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Can you tell if a picture is fake?

Click to see full image.

Click to see full image.

Internet is already full of digital images and more is added every day. Digital pictures have become a cheap way for journalists to tell a story and ordinary people upload tons of them to social media. It’s quicker and easier to snap a shot and upload than to describe where you are and what the place looks like.

Photographs have always been seen as some kind of proof. Like a captured piece of reality. We are however aware of the fact that photographs can be manipulated. Digital image processing has revolutionized this area and brought amazing new techniques to us. But image manipulation has actually been a known technique since photography was invented. It is amazing to see what a skilled person can do to traditional images in the darkroom. Not to mention the fact that you can lie a lot just by taking the picture in a certain way.

This article is about our relationship to the digital images on the net. There’s a lot of manipulated pictures out there, but are you able to recognize a fake? And are you even alert and aware that the picture may not be the full truth? We are all confronted with many pictures a day that aren’t completely real. Objects may be added or removed, or heavy retouching has been used to make models look better. Here’s some concrete hints about how to tell the fakes from the real ones.

  • In what context is the picture presented? Image manipulation is the norm in some contexts, like product and fashion photography, and some kinds of artistic photo. News agencies and nature photographers on the other hand have strict ethical rules against manipulation. First think about if manipulation is to be expected and if it should be accepted. Does it matter if the photo isn’t real?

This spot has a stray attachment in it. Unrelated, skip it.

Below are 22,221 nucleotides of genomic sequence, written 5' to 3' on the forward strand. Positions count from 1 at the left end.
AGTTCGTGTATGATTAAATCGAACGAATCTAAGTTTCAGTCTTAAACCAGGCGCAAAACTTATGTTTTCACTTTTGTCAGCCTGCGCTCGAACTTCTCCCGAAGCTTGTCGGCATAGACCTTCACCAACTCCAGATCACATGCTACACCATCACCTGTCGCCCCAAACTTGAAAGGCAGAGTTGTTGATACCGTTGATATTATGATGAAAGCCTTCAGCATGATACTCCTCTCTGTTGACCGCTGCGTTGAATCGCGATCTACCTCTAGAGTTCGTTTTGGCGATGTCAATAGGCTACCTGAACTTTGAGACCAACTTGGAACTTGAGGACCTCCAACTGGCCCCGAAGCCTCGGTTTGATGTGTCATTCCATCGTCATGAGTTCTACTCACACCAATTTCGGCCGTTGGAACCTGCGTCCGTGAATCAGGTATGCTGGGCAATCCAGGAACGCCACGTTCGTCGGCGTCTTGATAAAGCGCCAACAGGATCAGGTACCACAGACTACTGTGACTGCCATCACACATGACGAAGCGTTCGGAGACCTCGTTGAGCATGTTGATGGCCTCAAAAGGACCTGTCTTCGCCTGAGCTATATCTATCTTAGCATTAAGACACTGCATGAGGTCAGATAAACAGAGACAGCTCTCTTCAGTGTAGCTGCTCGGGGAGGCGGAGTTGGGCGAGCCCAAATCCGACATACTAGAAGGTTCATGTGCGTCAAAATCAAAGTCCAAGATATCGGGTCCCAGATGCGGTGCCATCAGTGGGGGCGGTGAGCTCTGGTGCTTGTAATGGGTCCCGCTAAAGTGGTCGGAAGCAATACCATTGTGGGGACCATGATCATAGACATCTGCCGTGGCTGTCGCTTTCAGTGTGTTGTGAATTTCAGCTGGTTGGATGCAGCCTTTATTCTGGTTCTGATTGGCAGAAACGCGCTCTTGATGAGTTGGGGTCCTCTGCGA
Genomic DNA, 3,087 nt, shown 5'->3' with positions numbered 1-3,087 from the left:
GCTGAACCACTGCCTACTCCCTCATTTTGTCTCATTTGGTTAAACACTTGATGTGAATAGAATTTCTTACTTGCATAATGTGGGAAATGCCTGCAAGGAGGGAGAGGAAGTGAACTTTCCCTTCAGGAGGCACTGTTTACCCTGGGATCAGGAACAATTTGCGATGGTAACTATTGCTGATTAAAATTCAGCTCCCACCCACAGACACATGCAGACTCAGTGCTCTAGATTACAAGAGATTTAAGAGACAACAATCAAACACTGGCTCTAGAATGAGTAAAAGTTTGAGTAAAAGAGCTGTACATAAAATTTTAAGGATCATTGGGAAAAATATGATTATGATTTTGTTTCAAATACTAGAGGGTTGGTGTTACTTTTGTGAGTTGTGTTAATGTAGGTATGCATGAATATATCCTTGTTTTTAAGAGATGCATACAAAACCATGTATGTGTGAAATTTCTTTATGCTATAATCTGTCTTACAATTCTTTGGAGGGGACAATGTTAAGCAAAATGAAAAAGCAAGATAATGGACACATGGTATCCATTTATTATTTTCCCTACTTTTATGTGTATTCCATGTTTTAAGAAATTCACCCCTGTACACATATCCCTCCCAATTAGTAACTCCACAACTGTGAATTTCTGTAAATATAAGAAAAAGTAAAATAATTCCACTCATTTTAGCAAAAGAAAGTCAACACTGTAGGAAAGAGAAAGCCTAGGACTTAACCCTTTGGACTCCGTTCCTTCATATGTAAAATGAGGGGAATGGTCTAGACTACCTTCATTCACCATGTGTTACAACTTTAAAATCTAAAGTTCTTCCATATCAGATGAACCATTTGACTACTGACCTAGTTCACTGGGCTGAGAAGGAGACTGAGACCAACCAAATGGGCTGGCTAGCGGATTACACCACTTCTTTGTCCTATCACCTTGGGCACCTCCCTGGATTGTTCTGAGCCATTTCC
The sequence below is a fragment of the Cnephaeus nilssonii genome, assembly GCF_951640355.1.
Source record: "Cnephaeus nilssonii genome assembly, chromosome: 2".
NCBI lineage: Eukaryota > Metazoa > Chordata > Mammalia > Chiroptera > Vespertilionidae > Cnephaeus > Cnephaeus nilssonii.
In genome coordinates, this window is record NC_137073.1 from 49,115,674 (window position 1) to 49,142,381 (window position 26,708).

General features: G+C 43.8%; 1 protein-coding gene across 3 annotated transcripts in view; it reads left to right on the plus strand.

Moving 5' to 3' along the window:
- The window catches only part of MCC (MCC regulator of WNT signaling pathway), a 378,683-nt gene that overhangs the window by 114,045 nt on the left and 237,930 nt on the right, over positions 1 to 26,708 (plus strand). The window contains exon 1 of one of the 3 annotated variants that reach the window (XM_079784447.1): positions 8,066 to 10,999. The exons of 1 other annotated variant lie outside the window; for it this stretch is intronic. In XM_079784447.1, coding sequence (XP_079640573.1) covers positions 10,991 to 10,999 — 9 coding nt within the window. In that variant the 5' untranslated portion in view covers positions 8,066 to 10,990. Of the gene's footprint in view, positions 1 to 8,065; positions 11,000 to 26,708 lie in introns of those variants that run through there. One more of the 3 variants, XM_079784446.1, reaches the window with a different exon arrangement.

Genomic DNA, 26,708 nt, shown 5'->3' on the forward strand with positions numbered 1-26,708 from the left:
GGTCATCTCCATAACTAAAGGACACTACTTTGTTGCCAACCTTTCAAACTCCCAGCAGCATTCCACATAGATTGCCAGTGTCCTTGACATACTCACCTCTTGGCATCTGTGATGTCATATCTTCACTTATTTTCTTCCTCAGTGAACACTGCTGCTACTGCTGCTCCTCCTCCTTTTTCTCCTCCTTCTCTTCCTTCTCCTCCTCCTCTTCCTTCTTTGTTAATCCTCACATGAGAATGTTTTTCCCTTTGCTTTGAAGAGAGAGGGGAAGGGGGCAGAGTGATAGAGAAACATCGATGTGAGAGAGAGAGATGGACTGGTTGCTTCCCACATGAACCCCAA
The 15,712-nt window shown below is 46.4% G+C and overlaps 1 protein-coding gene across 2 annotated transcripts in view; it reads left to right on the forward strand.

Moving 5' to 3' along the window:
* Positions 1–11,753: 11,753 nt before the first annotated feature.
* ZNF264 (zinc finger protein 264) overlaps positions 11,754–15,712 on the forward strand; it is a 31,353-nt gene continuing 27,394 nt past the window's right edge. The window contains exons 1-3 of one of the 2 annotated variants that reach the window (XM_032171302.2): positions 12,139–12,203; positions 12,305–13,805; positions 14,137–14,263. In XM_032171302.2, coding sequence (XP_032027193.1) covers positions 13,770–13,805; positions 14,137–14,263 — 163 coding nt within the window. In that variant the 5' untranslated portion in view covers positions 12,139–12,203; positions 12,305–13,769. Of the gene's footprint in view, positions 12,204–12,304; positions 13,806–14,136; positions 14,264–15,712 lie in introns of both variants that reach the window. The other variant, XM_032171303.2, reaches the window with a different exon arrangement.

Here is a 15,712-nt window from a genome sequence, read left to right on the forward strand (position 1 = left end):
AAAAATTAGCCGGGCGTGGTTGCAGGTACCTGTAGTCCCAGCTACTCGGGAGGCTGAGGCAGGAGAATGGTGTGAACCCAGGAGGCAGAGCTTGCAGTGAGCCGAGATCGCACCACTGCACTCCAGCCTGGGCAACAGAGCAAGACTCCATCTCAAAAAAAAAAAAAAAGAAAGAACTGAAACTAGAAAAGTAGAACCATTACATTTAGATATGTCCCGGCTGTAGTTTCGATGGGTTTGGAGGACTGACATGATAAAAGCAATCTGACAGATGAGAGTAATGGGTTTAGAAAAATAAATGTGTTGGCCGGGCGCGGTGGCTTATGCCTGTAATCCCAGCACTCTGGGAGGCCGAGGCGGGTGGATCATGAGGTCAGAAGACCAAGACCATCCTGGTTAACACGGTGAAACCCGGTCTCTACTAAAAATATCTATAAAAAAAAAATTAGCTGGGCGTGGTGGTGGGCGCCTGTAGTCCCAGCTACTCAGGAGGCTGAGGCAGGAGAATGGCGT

• Is the image realistic overall? Some manipulated images are so surrealistic that you can dismiss them as unreal at once, even if they are very well done technically. Ask yourself; can this be real? See the illustration to this article for an example.
  • Do you have access to several shots from the same scene? Are there discrepancies between them?
  • Are light and shadows similar between objects in the picture? Pay attention to which side is lighter, how hard the light seem to be and how the objects cast shadows. Needless to say, objects close to each other get the same light in real life. If they are illuminated differently, they may originate from different photos. Also pay attention to the environment. From what direction is the light supposed to come?
  • Is the perspective right? Getting this right is always a challenge when combining objects from different pictures. Just look at the shot and trust your gut feeling. Pictures with minor perspective errors do often feel wrong even if you can’t tell what the problem is.
  • Does the objects’ edges look right? A lot of work may go into the edges when putting something in front of a new background. They often give away the fake if they are done sloppily or with lacking skills. Pay special attention to people’s hair as that is hard to mask.
  • Image manipulation often requires filling areas to replace removed objects. Patterns that repeat in an unnatural way is a sure sign of sloppy cloning. Cloning can also be used to multiply an object, but several identical object do rarely look exactly identical in a real photo due to differences in perspective and lighting. It’s fishy if they look identical in a picture.
  • Is the color consistent? Do different parts of a human’s body have the same skin color? An object’s apparent color depends very much of the illumination’s color temperature. Do the different objects have a consistent color cast?
  • All digital capture devices leave some kind of structure in the picture. Most notable is the noise produced by digital cameras. You can check that this structure is constant over the whole picture if you have access to a fairly hi-resolution image. It’s futile to try this on small images from on-line news sites.